Tag: Hearings

‘It’s not the law of Amy’: SCOTUS nominee Barrett faces Dem skepticism on Day 2 of hearings

WASHINGTON — Supreme Court nominee Amy Coney Barrett batted away Democrats’ skeptical questions Tuesday on abortion, health care and a possible disputed-election fight over transferring presidential power, insisting in a long and lively confirmation hearing she would bring no personal agenda to the court but decide cases “as they come.”

The 48-year-old appellate court judge declared her conservative views with often colloquial language, but refused many specifics. She declined to say whether she would recuse herself from any election-related cases involving President Donald Trump, who nominated her to fill the seat of the late Justice Ruth Bader Ginsburg and is pressing to have her confirmed before the the Nov. 3 election.

“Judges can’t just wake up one day and say I have an agenda — I like guns, I hate guns, I like abortion, I hate abortion — and walk in like a royal queen and impose their will on the world,” Barrett told the Senate Judiciary Committee during its second day of hearings.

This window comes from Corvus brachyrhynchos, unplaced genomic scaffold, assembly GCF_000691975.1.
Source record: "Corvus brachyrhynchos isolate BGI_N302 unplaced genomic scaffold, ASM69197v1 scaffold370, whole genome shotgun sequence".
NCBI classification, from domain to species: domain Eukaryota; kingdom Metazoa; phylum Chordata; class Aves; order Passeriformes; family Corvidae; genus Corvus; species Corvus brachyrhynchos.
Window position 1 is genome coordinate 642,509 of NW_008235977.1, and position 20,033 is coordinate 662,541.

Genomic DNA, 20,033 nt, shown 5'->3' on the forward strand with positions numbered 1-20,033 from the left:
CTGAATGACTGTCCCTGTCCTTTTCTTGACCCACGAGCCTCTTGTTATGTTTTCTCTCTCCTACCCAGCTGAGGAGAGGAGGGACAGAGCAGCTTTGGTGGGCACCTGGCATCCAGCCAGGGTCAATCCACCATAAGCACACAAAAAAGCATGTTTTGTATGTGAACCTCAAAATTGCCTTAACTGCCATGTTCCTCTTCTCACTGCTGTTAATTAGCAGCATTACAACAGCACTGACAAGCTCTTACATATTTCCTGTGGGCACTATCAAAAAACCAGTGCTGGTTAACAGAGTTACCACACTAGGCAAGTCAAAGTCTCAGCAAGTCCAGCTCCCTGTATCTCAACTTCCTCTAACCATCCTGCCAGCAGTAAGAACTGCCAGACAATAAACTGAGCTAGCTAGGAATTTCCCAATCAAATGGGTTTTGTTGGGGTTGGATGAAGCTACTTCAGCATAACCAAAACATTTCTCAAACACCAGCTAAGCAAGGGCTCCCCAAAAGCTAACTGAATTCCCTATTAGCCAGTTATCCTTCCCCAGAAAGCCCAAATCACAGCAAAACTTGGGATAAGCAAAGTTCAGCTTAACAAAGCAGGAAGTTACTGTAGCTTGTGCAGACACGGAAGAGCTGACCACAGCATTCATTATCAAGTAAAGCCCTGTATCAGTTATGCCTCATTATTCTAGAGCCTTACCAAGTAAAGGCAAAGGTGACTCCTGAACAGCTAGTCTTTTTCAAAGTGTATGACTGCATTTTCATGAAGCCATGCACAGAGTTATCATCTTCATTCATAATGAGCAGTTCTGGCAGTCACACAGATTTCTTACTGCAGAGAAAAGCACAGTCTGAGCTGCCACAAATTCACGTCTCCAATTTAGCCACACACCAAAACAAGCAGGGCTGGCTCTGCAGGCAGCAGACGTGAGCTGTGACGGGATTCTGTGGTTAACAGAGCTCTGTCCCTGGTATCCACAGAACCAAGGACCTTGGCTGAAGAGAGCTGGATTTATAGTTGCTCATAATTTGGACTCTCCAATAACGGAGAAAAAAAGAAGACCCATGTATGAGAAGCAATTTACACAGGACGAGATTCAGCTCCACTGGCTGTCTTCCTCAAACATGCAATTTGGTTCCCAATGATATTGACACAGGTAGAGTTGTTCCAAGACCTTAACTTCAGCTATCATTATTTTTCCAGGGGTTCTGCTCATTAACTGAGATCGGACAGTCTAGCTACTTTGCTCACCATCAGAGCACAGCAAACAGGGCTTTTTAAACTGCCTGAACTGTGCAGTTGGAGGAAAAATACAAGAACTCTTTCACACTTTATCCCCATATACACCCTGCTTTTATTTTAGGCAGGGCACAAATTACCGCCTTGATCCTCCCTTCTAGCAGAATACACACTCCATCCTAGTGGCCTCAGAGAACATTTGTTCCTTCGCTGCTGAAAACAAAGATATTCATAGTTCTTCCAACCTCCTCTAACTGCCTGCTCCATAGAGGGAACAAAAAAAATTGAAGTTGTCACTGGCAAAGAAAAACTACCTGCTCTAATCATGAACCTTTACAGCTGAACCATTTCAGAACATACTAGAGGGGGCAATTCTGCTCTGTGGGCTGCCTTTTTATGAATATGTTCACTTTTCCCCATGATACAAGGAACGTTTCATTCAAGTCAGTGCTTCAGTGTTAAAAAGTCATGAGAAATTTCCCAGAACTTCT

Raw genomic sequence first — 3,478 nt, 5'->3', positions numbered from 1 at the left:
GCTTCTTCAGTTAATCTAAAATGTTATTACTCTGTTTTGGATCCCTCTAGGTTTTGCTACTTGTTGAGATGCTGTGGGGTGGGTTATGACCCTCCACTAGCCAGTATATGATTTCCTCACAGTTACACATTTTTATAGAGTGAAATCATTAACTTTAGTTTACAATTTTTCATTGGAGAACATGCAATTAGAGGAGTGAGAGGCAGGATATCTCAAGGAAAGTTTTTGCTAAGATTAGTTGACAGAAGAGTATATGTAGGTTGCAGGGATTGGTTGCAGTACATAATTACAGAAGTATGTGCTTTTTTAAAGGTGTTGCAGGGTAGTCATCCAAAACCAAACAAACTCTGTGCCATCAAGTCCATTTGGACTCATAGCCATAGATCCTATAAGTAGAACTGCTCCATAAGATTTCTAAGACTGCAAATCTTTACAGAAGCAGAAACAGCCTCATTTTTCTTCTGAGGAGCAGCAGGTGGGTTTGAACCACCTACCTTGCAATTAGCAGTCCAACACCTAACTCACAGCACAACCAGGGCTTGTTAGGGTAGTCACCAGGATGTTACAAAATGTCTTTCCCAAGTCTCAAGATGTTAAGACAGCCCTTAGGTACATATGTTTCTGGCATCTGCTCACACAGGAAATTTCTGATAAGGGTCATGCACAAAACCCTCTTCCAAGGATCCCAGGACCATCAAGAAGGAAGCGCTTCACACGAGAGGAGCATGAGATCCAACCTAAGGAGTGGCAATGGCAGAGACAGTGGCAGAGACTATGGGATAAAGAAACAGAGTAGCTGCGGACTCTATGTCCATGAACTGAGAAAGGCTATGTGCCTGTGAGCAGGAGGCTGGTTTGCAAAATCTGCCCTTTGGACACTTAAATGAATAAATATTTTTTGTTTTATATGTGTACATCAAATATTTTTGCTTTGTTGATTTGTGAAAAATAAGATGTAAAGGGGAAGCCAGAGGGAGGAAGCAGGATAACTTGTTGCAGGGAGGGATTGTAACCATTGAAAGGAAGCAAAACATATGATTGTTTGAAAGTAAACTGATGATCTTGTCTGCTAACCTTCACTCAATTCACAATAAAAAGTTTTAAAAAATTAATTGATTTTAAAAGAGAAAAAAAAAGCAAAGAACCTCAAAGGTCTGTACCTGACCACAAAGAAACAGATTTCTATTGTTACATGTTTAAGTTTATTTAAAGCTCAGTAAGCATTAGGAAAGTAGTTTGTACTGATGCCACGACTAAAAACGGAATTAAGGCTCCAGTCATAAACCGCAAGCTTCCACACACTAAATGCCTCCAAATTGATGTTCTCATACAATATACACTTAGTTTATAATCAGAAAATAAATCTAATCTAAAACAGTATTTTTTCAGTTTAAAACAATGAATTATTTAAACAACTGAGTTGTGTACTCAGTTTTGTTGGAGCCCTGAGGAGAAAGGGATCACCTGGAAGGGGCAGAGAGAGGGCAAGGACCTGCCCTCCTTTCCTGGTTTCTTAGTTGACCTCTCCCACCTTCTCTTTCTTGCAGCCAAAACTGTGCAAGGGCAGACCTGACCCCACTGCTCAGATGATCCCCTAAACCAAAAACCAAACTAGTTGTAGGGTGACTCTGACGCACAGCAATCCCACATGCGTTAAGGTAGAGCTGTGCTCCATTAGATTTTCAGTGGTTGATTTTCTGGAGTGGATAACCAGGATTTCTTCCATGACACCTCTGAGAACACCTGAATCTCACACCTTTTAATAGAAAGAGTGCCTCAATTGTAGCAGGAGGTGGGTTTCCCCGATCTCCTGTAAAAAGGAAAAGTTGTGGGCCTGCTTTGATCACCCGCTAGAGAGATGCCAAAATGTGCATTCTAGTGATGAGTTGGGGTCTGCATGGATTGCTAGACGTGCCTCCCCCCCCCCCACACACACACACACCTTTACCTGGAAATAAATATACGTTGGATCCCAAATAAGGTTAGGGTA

“It’s not the law of Amy,” she said. “It’s the law of the American people.”

Barrett returned to a Capitol Hill mostly locked down with COVID-19 protocols, the mood quickly shifting to a more confrontational tone from opening day. She was grilled by Democrats strongly opposed to Trump’s nominee yet unable to stop her. Excited by the prospect of a judge aligned with the late Antonin Scalia, Trump’s Republican allies are rushing ahead to install a 6-3 conservative court majority for years to come.

The president seemed pleased with her performance. “I think Amy’s doing incredibly well,” he said at the White House departing for a campaign rally.

Trump has said he wants a justice seated for any disputes arising from his heated election with Democrat Joe Biden, but Barret testified she has not spoken to Trump or his team about election cases. Pressed by panel Democrats, she skipped past questions about ensuring the date of the election or preventing voter intimidation, both set in federal law, and the peaceful transfer of presidential power. She declined to commit to recusing herself from any post-election cases without first consulting the other justices.